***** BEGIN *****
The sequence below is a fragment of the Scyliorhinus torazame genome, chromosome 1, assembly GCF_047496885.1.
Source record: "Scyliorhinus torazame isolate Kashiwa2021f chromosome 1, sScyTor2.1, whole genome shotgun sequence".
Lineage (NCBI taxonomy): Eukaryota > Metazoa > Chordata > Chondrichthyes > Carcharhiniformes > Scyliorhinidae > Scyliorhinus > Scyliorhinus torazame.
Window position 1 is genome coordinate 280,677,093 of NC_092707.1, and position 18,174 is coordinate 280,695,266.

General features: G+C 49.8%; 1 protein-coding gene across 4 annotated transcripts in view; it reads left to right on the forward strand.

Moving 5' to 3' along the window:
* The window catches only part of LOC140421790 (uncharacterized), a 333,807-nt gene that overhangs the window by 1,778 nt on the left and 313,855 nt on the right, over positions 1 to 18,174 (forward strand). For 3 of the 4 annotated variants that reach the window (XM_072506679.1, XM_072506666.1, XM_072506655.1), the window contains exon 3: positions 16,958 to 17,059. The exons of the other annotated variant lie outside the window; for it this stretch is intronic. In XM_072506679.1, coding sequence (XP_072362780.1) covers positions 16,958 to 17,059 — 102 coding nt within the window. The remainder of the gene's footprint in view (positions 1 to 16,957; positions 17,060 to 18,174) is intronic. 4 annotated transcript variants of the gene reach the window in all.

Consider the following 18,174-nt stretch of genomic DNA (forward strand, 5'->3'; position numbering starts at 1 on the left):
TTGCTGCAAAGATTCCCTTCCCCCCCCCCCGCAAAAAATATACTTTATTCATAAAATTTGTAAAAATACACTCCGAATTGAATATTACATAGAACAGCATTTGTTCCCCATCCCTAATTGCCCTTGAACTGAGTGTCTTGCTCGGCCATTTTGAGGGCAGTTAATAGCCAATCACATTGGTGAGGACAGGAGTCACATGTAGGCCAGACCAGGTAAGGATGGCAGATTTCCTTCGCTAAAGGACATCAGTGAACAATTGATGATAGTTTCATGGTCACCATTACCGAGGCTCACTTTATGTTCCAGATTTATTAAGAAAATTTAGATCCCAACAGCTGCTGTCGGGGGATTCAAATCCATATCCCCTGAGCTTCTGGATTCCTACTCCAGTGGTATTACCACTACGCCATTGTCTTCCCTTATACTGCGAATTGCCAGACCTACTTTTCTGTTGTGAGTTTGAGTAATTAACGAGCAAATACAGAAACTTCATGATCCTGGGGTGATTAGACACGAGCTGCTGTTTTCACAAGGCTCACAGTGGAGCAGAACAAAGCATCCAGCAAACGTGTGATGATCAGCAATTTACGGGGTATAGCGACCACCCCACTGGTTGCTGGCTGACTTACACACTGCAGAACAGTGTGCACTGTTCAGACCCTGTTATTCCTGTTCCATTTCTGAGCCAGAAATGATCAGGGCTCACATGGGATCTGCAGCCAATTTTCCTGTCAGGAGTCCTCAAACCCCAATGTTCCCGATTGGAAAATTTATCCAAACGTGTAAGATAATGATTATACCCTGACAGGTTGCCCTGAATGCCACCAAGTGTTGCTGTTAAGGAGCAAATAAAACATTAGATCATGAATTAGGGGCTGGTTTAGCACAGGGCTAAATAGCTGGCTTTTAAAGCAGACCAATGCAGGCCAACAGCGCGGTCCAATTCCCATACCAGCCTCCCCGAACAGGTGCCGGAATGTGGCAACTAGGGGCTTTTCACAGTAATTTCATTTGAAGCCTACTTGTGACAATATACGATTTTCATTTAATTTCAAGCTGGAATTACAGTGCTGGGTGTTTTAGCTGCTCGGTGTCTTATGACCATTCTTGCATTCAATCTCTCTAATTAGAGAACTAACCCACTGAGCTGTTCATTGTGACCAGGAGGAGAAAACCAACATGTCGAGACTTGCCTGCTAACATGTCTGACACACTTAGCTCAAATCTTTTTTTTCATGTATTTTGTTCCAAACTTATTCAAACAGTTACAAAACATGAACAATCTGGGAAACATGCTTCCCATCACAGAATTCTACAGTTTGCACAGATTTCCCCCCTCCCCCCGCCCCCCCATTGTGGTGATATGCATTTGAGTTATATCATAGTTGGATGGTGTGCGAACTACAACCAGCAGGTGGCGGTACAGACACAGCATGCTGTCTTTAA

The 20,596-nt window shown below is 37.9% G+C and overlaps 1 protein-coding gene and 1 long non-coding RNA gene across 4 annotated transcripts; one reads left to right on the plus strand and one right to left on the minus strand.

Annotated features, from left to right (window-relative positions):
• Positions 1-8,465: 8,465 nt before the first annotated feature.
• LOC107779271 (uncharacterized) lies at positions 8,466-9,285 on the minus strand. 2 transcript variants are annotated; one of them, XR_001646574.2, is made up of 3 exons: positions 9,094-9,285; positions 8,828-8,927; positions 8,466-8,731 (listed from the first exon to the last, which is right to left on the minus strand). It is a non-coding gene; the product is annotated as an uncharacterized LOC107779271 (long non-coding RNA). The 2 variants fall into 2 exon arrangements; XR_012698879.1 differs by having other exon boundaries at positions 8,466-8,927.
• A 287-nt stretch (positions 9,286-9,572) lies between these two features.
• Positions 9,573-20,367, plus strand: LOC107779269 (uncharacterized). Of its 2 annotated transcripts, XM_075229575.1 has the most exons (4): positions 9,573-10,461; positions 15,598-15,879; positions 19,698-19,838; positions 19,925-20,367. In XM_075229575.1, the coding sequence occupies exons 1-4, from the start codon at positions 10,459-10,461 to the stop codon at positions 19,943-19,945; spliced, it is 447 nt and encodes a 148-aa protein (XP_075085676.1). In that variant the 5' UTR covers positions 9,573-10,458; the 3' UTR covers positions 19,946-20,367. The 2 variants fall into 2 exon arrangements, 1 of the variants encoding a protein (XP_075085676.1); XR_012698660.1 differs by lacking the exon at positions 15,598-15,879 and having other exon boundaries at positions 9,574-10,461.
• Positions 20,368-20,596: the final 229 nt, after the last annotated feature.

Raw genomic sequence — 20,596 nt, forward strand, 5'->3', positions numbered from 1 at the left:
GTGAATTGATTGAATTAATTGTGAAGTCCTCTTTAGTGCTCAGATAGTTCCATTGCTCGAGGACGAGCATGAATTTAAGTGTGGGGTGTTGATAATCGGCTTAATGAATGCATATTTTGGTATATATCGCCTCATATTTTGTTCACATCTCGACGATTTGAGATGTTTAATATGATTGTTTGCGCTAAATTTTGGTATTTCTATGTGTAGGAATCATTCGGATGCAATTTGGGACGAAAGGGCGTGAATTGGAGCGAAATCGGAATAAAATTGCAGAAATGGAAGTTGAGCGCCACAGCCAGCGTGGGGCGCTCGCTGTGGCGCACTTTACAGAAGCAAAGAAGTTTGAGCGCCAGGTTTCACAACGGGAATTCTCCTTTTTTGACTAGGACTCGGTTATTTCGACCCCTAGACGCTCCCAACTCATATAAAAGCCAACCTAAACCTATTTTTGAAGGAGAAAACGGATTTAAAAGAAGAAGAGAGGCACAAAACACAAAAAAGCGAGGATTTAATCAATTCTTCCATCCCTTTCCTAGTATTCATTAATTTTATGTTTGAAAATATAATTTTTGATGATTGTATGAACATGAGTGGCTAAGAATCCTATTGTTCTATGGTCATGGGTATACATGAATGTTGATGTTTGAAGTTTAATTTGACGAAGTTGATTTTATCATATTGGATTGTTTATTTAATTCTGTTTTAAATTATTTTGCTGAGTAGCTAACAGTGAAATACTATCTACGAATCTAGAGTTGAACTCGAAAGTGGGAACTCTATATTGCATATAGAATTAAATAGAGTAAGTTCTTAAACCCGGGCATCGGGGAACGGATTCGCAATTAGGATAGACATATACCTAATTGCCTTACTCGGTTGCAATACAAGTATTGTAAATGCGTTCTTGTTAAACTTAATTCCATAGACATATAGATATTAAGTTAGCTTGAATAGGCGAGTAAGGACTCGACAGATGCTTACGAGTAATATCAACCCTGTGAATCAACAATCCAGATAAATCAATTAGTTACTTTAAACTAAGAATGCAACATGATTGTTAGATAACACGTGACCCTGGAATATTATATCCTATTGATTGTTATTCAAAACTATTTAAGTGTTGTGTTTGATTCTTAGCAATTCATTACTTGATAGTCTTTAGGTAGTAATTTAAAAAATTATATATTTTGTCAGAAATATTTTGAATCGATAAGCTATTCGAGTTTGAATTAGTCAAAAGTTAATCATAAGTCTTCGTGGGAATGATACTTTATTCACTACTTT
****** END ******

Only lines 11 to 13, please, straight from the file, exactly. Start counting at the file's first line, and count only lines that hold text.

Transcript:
Annotated features, from left to right (window-relative positions):
• Positions 1-8,465: 8,465 nt before the first annotated feature.
• LOC107779271 (uncharacterized) lies at positions 8,466-9,285 on the minus strand. 2 transcript variants are annotated; one of them, XR_001646574.2, is made up of 3 exons: positions 9,094-9,285; positions 8,828-8,927; positions 8,466-8,731 (listed from the first exon to the last, which is right to left on the minus strand). It is a non-coding gene; the product is annotated as an uncharacterized LOC107779271 (long non-coding RNA). The 2 variants fall into 2 exon arrangements; XR_012698879.1 differs by having other exon boundaries at positions 8,466-8,927.